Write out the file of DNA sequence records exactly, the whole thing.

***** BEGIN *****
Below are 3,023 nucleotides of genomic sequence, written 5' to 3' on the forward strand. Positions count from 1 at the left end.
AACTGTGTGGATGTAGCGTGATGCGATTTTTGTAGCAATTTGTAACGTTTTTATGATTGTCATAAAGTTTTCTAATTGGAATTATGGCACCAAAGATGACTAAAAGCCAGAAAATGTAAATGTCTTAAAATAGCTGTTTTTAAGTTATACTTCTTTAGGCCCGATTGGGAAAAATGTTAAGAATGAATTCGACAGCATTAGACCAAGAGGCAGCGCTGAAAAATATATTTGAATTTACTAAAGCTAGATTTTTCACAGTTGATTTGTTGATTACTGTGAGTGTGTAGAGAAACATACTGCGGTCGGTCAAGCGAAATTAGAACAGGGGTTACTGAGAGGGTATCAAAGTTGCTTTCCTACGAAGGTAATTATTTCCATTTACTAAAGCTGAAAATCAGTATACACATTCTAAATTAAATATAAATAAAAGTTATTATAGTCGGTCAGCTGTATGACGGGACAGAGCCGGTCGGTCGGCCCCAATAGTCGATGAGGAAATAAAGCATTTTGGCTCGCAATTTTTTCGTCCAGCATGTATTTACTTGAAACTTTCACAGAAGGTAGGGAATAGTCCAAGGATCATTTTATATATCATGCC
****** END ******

Below are 3,023 nucleotides of genomic sequence, written 5' to 3' on the forward strand. Positions count from 1 at the left end.
AACTGTGTGGATGTAGCGTGATGCGATTTTTGTAGCAATTTGTAACGTTTTTATGATTGTCATAAAGTTTTCTAATTGGAATTATGGCACCAAAGATGACTAAAAGCCAGAAAATGTAAATGTCTTAAAATAGCTGTTTTTAAGTTATACTTCTTTAGGCCCGATTGGGAAAAATGTTAAGAATGAATTCGACAGCATTAGACCAAGAGGCAGCGCTGAAAAATATATTTGAATTTACTAAAGCTAGATTTTTCACAGTTGATTTGTTGATTACTGTGAGTGTGTAGAGAAACATACTGCGGTCGGTCAAGCGAAATTAGAACAGGGGTTACTGAGAGGGTATCAAAGTTGCTTTCCTACGAAGGTAATTATTTCCATTTACTAAAGCTGAAAATCAGTATACACATTCTAAATTAAATATAAATAAAAGTTATTATAGTCGGTCAGCTGTATGACGGGACAGAGCCGGTCGGTCGGCCCCAATAGTCGATGAGGAAATAAAGCATTTTGGCTCGCAATTTTTTCGTCCAGCATGTATTTACTTGAAACTTTCACAGAAGGTAGGGAATAGTCCAAGGATCATTTTATATATCATGCC